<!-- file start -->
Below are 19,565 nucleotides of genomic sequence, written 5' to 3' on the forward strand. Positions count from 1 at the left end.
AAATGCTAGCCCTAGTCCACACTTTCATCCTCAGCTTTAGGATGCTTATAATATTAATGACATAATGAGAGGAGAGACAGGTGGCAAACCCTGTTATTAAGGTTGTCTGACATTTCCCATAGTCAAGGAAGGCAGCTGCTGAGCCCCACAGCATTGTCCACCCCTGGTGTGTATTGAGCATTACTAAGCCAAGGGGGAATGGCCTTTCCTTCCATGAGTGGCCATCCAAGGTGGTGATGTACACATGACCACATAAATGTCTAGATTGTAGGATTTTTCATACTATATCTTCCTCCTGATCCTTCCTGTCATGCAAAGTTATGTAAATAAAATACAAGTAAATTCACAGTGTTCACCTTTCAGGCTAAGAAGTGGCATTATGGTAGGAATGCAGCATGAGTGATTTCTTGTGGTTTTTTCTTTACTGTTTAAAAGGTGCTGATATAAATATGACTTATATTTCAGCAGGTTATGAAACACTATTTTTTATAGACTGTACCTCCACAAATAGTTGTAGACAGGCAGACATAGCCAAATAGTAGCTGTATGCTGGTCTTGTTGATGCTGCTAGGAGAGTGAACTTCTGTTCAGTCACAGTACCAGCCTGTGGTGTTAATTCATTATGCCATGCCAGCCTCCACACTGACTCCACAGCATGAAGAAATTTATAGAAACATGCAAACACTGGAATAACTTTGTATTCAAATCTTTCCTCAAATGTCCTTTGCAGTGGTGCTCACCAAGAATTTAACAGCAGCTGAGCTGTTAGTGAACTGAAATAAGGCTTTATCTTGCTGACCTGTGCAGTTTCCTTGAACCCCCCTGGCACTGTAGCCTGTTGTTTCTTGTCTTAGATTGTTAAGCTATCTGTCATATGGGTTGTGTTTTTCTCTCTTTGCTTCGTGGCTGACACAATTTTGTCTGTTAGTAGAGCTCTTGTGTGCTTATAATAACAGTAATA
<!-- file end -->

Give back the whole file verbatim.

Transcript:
Below are 19,565 nucleotides of genomic sequence, written 5' to 3' on the forward strand. Positions count from 1 at the left end.
AAATGCTAGCCCTAGTCCACACTTTCATCCTCAGCTTTAGGATGCTTATAATATTAATGACATAATGAGAGGAGAGACAGGTGGCAAACCCTGTTATTAAGGTTGTCTGACATTTCCCATAGTCAAGGAAGGCAGCTGCTGAGCCCCACAGCATTGTCCACCCCTGGTGTGTATTGAGCATTACTAAGCCAAGGGGGAATGGCCTTTCCTTCCATGAGTGGCCATCCAAGGTGGTGATGTACACATGACCACATAAATGTCTAGATTGTAGGATTTTTCATACTATATCTTCCTCCTGATCCTTCCTGTCATGCAAAGTTATGTAAATAAAATACAAGTAAATTCACAGTGTTCACCTTTCAGGCTAAGAAGTGGCATTATGGTAGGAATGCAGCATGAGTGATTTCTTGTGGTTTTTTCTTTACTGTTTAAAAGGTGCTGATATAAATATGACTTATATTTCAGCAGGTTATGAAACACTATTTTTTATAGACTGTACCTCCACAAATAGTTGTAGACAGGCAGACATAGCCAAATAGTAGCTGTATGCTGGTCTTGTTGATGCTGCTAGGAGAGTGAACTTCTGTTCAGTCACAGTACCAGCCTGTGGTGTTAATTCATTATGCCATGCCAGCCTCCACACTGACTCCACAGCATGAAGAAATTTATAGAAACATGCAAACACTGGAATAACTTTGTATTCAAATCTTTCCTCAAATGTCCTTTGCAGTGGTGCTCACCAAGAATTTAACAGCAGCTGAGCTGTTAGTGAACTGAAATAAGGCTTTATCTTGCTGACCTGTGCAGTTTCCTTGAACCCCCCTGGCACTGTAGCCTGTTGTTTCTTGTCTTAGATTGTTAAGCTATCTGTCATATGGGTTGTGTTTTTCTCTCTTTGCTTCGTGGCTGACACAATTTTGTCTGTTAGTAGAGCTCTTGTGTGCTTATAATAACAGTAATA